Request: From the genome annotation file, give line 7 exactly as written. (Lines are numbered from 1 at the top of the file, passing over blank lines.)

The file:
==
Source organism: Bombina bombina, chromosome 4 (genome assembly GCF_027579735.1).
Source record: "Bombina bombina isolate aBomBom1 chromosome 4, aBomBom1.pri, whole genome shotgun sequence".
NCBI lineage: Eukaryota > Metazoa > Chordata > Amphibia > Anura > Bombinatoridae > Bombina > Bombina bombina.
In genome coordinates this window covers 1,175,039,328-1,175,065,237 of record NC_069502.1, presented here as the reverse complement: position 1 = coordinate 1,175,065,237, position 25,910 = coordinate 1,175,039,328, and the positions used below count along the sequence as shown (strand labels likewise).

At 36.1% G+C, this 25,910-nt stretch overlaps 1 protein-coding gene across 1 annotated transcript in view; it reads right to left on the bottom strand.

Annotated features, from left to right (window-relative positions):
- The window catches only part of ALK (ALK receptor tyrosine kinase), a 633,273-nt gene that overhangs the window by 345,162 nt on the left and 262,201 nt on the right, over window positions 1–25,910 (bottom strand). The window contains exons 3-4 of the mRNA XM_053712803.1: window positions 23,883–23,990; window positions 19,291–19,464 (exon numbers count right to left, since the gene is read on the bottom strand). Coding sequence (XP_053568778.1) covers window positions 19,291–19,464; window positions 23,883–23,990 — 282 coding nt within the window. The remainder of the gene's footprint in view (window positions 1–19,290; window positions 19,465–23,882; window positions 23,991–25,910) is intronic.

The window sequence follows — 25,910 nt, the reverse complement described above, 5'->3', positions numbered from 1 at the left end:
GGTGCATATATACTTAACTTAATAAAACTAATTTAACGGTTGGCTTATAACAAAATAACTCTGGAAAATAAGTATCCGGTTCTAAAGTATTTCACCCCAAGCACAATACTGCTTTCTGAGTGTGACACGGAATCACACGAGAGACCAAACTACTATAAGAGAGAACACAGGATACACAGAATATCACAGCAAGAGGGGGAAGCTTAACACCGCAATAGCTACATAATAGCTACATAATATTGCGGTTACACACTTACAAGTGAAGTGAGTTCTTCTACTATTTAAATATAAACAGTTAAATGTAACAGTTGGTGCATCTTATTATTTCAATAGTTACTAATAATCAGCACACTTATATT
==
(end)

- The window catches only part of ALK (ALK receptor tyrosine kinase), a 633,273-nt gene that overhangs the window by 345,162 nt on the left and 262,201 nt on the right, over window positions 1–25,910 (bottom strand). The window contains exons 3-4 of the mRNA XM_053712803.1: window positions 23,883–23,990; window positions 19,291–19,464 (exon numbers count right to left, since the gene is read on the bottom strand). Coding sequence (XP_053568778.1) covers window positions 19,291–19,464; window positions 23,883–23,990 — 282 coding nt within the window. The remainder of the gene's footprint in view (window positions 1–19,290; window positions 19,465–23,882; window positions 23,991–25,910) is intronic.